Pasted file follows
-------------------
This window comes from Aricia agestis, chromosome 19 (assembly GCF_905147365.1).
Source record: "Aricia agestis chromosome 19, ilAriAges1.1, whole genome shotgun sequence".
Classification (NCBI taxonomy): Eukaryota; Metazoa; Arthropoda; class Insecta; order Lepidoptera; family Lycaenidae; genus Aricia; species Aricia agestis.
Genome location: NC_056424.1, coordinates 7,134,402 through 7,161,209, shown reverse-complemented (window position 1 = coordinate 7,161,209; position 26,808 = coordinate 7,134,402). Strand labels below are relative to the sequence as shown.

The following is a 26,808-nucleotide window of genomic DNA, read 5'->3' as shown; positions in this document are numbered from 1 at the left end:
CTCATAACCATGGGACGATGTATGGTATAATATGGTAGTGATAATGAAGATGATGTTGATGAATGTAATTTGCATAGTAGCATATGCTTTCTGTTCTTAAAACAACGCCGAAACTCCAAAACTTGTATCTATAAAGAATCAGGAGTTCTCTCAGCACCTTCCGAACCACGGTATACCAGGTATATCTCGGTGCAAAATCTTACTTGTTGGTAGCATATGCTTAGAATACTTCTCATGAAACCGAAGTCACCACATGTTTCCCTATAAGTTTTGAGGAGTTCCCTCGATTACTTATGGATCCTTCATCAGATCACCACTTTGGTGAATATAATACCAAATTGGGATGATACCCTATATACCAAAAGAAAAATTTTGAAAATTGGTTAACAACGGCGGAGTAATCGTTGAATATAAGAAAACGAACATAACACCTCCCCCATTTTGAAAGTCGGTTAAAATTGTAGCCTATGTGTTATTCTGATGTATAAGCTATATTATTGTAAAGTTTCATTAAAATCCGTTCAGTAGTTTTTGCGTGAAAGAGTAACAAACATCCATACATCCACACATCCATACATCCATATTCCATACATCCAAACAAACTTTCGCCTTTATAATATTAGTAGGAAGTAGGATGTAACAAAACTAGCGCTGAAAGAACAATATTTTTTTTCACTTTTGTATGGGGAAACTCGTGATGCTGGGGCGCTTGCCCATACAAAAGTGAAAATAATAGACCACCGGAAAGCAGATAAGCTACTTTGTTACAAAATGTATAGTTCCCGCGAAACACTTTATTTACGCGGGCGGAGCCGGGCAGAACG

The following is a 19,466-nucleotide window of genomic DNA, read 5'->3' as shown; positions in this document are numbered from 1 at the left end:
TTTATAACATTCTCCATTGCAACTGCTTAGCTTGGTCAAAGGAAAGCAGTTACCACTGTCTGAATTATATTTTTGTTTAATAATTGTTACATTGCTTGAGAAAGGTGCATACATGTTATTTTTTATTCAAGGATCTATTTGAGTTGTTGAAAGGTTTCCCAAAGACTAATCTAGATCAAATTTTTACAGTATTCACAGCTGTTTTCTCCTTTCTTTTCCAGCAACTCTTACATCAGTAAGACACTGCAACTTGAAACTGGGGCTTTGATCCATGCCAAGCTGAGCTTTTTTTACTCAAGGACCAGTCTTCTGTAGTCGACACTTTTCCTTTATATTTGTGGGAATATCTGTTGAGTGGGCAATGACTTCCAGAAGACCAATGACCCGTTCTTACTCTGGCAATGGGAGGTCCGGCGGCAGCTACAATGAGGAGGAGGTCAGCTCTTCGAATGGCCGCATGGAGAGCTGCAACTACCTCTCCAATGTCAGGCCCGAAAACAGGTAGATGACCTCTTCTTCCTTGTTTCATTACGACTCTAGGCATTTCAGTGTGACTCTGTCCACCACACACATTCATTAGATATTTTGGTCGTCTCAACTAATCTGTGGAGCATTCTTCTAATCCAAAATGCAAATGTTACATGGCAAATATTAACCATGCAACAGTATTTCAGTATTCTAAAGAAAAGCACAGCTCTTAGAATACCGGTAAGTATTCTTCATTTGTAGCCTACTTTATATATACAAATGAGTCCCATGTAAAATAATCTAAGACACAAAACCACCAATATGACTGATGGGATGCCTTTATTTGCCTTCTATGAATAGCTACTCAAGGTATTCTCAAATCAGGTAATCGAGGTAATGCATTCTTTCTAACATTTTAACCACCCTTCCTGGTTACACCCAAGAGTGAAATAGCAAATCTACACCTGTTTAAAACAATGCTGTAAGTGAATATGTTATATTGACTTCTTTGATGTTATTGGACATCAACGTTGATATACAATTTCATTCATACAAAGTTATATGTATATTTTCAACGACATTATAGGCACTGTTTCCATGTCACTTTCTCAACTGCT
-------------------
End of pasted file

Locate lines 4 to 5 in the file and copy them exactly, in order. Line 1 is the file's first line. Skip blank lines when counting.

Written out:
Genome location: NC_056424.1, coordinates 7,134,402 through 7,161,209, shown reverse-complemented (window position 1 = coordinate 7,161,209; position 26,808 = coordinate 7,134,402). Strand labels below are relative to the sequence as shown.

The following is a 26,808-nucleotide window of genomic DNA, read 5'->3' as shown; positions in this document are numbered from 1 at the left end: